Chapter 13 bankruptcy is often misunderstood, but with proper care, it can be a lifesaving tool. In broad strokes, Chapter 13 is a way to create a structured payment plan to make good on your debts, while putting a halt to collection tactics. “But doesn’t a bankruptcy discharge debt,” you might be asking? Yes and no. Not all debts are treated the same under a Chapter 13 procedure, which may help you repay some debts in full while discharging others. Chapter 13 can be especially effective at discharging unsecured debts such a credit cards.
Credit card debt is the easiest kind of debt to acquire, and also some of the easiest kind of debt to see pile up. Part of this is due to the way that credit card interest rates can climb if you miss payments, and part of it has to do with the ease of acquiring credit card loans. If you are considering Chapter 13 to discharge your credit card debt, you should certainly consult with an experienced attorney to see what your structured repayment would look like, and if discharge is possible in your case.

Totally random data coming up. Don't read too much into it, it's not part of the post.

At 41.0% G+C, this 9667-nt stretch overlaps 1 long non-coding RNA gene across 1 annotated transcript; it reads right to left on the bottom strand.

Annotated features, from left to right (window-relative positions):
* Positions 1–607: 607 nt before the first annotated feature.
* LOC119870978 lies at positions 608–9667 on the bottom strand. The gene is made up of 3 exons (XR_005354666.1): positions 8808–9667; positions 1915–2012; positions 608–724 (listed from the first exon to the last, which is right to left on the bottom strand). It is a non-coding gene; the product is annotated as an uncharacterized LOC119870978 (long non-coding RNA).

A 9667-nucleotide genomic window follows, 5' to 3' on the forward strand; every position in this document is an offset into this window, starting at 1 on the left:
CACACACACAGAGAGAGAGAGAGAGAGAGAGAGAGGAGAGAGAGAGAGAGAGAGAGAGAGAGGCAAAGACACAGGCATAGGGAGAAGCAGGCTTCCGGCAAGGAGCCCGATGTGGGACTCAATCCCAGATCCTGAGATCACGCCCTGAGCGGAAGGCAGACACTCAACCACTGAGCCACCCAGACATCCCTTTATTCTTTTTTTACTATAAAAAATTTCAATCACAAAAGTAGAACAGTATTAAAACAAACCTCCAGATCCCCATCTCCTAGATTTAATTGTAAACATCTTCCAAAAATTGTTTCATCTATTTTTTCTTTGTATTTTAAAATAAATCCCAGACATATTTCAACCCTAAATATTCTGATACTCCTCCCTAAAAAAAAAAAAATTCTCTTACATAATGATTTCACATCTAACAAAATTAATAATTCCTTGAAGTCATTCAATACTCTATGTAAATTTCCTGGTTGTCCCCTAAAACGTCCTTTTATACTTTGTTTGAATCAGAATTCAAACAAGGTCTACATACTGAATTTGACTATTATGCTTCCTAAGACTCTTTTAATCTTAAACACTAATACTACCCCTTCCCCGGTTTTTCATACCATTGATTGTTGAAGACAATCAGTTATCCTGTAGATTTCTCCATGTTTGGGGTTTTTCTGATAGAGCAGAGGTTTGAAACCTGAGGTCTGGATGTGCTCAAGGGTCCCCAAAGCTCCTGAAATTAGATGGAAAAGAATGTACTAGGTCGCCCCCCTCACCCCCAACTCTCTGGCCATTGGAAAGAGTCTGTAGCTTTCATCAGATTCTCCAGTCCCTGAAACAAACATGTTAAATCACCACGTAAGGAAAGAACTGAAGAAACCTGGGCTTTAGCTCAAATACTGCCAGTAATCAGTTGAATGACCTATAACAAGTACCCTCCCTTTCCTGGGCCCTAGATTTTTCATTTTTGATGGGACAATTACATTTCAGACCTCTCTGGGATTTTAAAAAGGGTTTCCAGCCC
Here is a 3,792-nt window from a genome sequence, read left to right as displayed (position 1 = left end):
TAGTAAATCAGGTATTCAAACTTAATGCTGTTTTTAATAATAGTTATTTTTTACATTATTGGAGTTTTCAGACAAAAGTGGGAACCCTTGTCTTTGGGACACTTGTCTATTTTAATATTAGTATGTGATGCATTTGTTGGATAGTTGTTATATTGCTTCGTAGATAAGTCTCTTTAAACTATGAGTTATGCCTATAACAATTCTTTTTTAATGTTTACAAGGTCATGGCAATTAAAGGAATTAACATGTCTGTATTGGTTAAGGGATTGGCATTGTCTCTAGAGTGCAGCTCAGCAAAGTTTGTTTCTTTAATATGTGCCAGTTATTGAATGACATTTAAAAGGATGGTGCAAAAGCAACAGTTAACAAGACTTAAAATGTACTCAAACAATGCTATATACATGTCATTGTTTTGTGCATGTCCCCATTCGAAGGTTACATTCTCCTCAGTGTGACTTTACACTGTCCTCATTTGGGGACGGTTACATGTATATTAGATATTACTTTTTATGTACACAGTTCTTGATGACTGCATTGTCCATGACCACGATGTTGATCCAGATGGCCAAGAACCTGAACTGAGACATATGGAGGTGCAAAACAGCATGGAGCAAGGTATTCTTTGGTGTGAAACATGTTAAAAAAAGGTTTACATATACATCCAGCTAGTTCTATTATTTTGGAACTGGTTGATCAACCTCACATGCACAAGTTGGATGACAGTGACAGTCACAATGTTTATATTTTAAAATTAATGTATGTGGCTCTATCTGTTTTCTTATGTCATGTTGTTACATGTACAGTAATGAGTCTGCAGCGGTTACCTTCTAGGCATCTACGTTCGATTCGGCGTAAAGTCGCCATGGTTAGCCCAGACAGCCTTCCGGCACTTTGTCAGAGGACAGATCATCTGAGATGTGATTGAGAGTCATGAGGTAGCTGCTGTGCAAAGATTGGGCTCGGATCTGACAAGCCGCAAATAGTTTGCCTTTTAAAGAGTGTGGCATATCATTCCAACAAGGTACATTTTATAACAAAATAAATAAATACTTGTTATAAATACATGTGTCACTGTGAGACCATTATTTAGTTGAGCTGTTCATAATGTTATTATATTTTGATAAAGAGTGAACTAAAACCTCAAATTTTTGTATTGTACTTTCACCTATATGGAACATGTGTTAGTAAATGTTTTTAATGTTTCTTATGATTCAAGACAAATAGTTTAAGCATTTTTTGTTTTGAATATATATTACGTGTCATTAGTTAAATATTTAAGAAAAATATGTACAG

Credit card companies understand as part of their business model that they are making innately risky loans, because credit cards are not not issued against any specific collateral, such as a house or a car. If you are tempted to feel obligated to a credit card company because of your debt, please allow yourself to let go of that obligation. Not only do credit card companies understand this risk and build into their business plan, their collections tactics (or the tactics of collections subcontractors) regularly exceed what the law allows. If you cannot reasonably repay the debt and there is a legitimate way to discharge it, you should certainly consider the opportunity.
It is never wise to begin a bankruptcy procedure without proper legal counsel. Each procedure has many rules that must be followed, and missteps along the way can be quite costly or undue months of hard work. With proper legal guidance, you can explore your options as you carve a path forward to a fresh start.